Hong Kong prepares for more China extradition bill protests
Civil Human Rights Front (CHRF) said it was planning to hold a third protest on Sunday afternoon against the bill that would allow fugitives to be extradited to mainland China. Hong Kong police have granted the political advocacy group permission to do so.
In a press conference on Thursday, CHRF spokeswoman Bonnie Leung told CNN that they were planning “a very peaceful assembly.”
It was unclear whether Wednesday’s violence would serve to galvanize opposition to the bill or scare protesters off the streets.
The protests started on Sunday when organizers said more than 1 million people took to the city’s streets — the largest protest since the former British colony was handed back to China in 1997.
The city was again brought to a standstill on Wednesday, when tens of thousands of mostly young protesters swarmed around the Legislative Council buildings, where lawmakers were due to debate the bill.
Later that day, up to 5,000 riot police fired 150 rounds of tear gas, rubber bullets and bean bag rounds in clashes with protesters. The number of tear gas canisters used was almost double the amount fired during 2014’s pro-democracy Umbrella Movement, when the city was brought to a standstill for 79 days.
Videos from Wednesday’s protest showed police spraying tear gas directly into protester’s faces and beating them with batons.
On Thursday, Hong Kong Police Commissioner Steven Lo Wai-chung said officers had “no choice” but to escalate the use of force.
Lo said protesters hurled bricks, metal poles and planks at police, who responded with “anti-riot measures,” ultimately arresting 11 people. Lo said 22 officers were among the 81 people injured.
He said 19 complaints had been filed against officers, including for assault, which would be investigated.
Since Thursday, more than 23,000 people have signed a petition against the “excessive level of violence and firearms against citizens who are participating in a peaceful assembly.”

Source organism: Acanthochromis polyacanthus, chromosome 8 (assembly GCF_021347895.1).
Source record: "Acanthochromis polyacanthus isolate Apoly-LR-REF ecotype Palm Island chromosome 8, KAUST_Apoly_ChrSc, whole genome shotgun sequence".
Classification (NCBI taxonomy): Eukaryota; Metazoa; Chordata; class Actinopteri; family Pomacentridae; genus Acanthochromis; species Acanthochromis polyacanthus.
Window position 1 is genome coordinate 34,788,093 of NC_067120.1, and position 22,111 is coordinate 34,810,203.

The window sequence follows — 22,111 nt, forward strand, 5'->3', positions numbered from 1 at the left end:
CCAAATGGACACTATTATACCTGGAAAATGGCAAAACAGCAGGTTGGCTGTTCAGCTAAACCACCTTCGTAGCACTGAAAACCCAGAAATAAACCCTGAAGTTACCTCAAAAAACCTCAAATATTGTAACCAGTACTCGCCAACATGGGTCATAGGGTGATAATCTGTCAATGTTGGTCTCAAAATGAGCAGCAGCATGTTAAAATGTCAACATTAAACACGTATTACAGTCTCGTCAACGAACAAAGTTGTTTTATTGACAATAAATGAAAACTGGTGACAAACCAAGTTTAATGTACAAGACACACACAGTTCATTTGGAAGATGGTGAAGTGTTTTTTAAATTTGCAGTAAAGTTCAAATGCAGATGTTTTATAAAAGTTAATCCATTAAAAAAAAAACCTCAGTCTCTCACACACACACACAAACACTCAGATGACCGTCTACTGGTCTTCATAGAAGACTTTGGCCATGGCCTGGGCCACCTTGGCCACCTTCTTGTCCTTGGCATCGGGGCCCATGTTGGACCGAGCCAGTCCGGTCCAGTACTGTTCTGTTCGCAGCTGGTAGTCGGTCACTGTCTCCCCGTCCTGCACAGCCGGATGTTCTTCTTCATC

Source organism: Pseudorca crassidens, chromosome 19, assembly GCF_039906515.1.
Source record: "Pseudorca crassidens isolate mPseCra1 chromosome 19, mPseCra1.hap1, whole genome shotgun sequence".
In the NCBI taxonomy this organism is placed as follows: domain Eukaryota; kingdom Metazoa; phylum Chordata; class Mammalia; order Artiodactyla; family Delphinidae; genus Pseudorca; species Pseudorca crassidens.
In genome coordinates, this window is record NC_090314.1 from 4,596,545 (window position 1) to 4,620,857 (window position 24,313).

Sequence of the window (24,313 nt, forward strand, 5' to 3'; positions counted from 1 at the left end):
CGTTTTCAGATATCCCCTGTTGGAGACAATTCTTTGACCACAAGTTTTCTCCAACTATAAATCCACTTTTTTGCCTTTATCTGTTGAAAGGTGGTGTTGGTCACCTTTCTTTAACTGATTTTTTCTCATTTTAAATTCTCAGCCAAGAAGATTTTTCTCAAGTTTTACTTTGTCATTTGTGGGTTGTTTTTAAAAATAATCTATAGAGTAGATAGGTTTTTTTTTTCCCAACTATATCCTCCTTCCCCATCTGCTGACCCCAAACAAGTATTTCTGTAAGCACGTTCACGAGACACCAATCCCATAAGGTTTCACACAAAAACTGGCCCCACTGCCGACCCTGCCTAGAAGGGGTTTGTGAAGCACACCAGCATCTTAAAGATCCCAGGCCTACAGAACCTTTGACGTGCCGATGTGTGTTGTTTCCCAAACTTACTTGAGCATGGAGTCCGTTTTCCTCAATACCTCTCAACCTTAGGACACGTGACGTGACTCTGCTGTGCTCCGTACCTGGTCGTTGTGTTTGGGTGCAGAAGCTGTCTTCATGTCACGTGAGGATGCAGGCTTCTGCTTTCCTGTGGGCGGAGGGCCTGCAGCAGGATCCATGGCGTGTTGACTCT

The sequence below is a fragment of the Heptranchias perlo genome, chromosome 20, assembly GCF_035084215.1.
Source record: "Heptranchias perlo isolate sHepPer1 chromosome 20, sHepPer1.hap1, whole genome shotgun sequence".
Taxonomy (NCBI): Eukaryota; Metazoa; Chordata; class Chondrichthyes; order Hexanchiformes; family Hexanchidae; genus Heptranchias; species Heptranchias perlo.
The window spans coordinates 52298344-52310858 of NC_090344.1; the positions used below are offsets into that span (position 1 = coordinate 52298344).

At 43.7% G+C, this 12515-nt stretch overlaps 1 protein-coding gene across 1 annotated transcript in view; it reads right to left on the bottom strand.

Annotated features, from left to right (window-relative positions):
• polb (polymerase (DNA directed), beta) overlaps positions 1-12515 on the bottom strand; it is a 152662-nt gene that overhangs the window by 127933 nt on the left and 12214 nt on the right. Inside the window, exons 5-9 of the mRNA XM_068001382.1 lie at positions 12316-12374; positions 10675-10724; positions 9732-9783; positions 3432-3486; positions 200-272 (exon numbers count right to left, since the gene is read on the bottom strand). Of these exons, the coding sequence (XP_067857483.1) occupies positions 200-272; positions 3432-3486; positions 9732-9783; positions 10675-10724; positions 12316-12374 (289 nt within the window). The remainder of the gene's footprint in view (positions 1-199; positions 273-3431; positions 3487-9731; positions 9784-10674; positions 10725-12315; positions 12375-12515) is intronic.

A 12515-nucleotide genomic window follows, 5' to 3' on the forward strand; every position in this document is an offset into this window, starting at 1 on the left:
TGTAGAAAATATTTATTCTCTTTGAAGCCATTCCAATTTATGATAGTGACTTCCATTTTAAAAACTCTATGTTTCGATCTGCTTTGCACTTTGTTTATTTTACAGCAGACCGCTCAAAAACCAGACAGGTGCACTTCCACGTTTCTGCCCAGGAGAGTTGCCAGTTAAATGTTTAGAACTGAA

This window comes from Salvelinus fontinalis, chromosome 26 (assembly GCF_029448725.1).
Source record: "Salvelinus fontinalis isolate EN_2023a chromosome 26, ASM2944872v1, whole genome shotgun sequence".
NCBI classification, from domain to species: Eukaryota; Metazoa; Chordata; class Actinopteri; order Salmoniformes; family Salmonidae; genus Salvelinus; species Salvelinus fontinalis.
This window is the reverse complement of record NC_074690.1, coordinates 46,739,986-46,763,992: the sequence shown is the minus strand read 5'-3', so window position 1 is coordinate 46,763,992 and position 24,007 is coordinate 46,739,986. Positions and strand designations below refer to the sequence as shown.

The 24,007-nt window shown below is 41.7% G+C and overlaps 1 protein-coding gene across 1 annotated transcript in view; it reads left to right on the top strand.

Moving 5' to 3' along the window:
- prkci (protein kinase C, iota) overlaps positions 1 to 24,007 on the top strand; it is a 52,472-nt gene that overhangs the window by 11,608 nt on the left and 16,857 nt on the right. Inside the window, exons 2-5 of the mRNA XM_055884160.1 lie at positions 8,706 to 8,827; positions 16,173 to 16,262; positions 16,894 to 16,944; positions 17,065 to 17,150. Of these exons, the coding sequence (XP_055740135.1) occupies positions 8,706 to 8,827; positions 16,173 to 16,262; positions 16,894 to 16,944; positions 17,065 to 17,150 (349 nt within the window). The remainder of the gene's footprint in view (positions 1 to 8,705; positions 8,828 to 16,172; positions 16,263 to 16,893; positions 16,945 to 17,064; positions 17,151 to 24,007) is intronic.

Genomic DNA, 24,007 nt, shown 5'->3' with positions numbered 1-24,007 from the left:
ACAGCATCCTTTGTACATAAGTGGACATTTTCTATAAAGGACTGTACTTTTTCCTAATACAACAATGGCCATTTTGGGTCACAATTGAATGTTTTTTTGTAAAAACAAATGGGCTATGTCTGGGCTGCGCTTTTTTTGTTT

Amnesty International Hong Kong director Man-Kei Tam said the “ugly scenes” against “overwhelmingly peaceful protesters” was a “violation of international law.”
“This excessive response from police is fueling tensions and is likely to contribute to worsening violence, rather than end it,” Tam said in a statement.
Hong Kong University and the Hong Kong University Student Union on Friday dismissed reports that police raided the university on Thursday night. University communications director Katherine Ma said there was no police presence on campus, while the union said in a statement that two students had been arrested before Thursday night.
The debate over the proposed law was postponed on Wednesday, Thursday and Friday, and protesters are hoping they can push lawmakers to drop the bill altogether.
Despite the violence earlier in the week, pro-democracy lawmaker Charles Mok said he still expected people to protest on Sunday — including some who couldn’t make it last weekend. “The violence by the police angered a lot of people,” he said.
Samson Yuen, an assistant professor in politics at Hong Kong’s Lingnan University, agreed that the violence Wednesday wouldn’t deter people from attending the rally Sunday.
He said police likely took a hard line Wednesday as they had felt “defeated” during the 2014 protests and wanted to “show their muscle.”
“I think people are still angry,” he said. “As long as the bill is on the table, people will still come out.”
Fears of becoming another ‘mainland city’
Although Hong Kong is part of China, it has a different legal system — a concept known as “one country, two systems.”
Opponents to the extradition bill are concerned that if it is passed, they could be subject to opaque Chinese law, which allows for the death penalty.
The bill has also been met with opposition from the European Union and Hong Kong’s traditionally conservative business community, with some concerned the bill will expose foreign executives in Hong Kong to China’s justice system.
“We are afraid that we will become a mainland city,” lawmaker Fernando Cheung said Thursday. “We would no longer have rule of law, our own autonomy.”
Many protestors on Wednesday donned face masks and did not want to be identified or have their faces shown in pictures, with some saying they were worried about future repercussions from China.
Although many Hongkongers use WhatsApp to communicate, protesters coordinated with the Telegram encrypted messaging app. On Tuesday, police arrested a 22-year-old man who was the administrator of a Telegram group for “conspiracy to commit public nuisance,” police confirmed to CNN.
Chan Hiu-yung, a 17-year-old high school student, was told by his mother to avoid Wednesday’s protests as they were too dangerous. But he went out anyway, upset that the government had ignored the hundreds of thousands who protested on Sunday.
“I’m more concerned about Hong Kong’s future than my future,” the teenager said.